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By Ralph van Raat

Usually, when thinking of contemporary classical music, one thinks of the rather abstract and cerebral music of the decade right after the Second World War. Some of this so-called serial music in my opinion is very exciting, sometimes purely beautiful, and sometimes incomprehensible. However, one cannot deny that, for the listener, there seem very few similarities or references to any other kind of music, making it hard to appreciate modern music without some thorough study.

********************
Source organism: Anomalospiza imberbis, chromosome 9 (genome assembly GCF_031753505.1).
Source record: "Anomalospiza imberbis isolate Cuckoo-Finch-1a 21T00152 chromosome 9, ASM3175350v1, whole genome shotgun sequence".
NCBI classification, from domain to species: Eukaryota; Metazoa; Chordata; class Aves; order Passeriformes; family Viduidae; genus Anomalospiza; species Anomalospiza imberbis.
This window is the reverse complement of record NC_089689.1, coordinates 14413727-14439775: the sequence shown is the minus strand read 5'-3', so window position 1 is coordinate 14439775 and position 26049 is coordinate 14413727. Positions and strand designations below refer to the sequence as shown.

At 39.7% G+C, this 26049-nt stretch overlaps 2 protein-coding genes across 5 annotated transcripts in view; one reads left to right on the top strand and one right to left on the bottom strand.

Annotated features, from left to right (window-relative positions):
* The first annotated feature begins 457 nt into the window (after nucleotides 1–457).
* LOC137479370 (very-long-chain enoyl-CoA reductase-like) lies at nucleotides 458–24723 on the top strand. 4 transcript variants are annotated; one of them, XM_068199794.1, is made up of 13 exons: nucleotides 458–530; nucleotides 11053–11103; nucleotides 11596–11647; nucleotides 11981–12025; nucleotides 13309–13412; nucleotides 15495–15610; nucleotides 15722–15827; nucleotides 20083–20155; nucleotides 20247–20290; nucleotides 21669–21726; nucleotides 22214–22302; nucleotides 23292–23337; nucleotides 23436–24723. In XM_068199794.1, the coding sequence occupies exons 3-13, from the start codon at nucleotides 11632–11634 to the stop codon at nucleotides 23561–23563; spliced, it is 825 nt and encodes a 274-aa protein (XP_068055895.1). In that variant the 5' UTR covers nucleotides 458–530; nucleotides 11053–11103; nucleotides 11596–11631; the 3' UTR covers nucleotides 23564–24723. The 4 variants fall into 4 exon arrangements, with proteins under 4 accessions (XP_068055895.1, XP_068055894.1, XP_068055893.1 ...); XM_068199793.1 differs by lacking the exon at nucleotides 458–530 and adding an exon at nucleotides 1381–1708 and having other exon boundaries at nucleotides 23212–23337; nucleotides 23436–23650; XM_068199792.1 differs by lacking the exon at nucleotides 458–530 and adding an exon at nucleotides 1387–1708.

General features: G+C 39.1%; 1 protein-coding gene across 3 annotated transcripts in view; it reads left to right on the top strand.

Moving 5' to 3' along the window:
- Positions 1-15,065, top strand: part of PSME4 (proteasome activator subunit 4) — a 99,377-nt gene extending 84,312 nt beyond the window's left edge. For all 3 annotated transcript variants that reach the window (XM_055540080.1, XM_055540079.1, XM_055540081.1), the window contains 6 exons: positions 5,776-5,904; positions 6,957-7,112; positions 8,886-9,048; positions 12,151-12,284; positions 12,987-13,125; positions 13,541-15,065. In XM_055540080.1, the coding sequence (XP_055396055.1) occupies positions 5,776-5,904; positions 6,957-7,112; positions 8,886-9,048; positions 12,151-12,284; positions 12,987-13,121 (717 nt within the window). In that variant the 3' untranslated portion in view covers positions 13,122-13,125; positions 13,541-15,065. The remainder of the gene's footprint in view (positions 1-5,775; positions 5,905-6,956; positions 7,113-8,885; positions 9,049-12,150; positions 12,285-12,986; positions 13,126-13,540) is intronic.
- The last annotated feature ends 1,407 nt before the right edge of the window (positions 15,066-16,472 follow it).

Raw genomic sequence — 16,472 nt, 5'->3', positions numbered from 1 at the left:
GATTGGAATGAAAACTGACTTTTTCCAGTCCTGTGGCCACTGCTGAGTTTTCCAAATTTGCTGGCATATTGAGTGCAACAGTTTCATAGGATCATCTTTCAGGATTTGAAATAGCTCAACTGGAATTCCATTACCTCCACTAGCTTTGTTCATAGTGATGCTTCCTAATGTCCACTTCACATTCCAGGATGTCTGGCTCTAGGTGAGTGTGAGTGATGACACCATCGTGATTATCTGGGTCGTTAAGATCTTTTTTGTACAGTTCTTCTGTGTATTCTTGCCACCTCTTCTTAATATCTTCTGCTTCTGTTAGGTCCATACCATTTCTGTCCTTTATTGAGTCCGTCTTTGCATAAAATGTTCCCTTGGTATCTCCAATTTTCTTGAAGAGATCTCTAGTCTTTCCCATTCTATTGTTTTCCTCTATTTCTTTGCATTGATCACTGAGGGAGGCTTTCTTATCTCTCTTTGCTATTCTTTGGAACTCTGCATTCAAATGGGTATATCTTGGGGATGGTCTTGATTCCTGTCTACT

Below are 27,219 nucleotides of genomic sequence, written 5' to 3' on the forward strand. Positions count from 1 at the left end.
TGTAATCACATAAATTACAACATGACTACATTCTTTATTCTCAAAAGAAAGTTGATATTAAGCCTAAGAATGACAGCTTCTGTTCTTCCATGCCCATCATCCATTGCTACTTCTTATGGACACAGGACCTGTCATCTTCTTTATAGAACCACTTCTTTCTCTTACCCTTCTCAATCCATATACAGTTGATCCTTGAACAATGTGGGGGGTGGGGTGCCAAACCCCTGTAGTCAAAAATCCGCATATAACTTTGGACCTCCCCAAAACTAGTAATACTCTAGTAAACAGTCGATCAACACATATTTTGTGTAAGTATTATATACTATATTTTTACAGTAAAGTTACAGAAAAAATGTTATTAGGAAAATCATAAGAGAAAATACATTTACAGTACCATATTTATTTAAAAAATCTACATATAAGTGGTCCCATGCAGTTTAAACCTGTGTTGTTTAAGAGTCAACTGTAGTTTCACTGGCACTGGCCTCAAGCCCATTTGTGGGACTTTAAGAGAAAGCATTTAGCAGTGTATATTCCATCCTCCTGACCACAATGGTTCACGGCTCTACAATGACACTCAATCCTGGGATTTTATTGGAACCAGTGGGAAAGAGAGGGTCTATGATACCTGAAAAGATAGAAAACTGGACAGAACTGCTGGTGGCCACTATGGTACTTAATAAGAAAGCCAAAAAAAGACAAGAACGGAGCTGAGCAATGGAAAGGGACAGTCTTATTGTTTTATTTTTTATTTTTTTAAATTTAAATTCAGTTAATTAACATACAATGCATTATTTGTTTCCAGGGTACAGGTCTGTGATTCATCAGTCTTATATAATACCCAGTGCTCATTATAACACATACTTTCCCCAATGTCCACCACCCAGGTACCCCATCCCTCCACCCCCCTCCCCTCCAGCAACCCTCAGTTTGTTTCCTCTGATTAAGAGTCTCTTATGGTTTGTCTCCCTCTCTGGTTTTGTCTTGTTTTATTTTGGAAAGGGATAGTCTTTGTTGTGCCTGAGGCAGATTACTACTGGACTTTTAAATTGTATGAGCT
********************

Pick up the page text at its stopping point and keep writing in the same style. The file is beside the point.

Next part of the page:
In a revolt against the lyricism and romanticism of pre-war classical music, young composers such as Boulez and Stockhausen broke with any audible sense of pulse, harmony and melody. In their opinion, writing poetic music after the horrors of two World Wars would not be reflecting society and the state-of-affairs, and besides, a radically new language  provided composers with a tool to start with a clean slate, without references to the past. As a performer, learning such works is challenging and exciting. It requires a great deal of both physical practise and mental study to come to grips with the often complex rhythms, and to find a way of phrasing (making musical sentences of) the notes to a more or less logical musical discourse. Besides that, executing all the different and often extremely opposing dynamics per note, which usually are an exceptionally important element of the structure of especially a so-called serial (“mathematical”) composition, requires a great control of touch. The downside of playing this music is that other important playing techniques such as traditional legato-playing, where one ties the notes smoothly together, and “fingery” passagework, are less at the forefront, or not at all.
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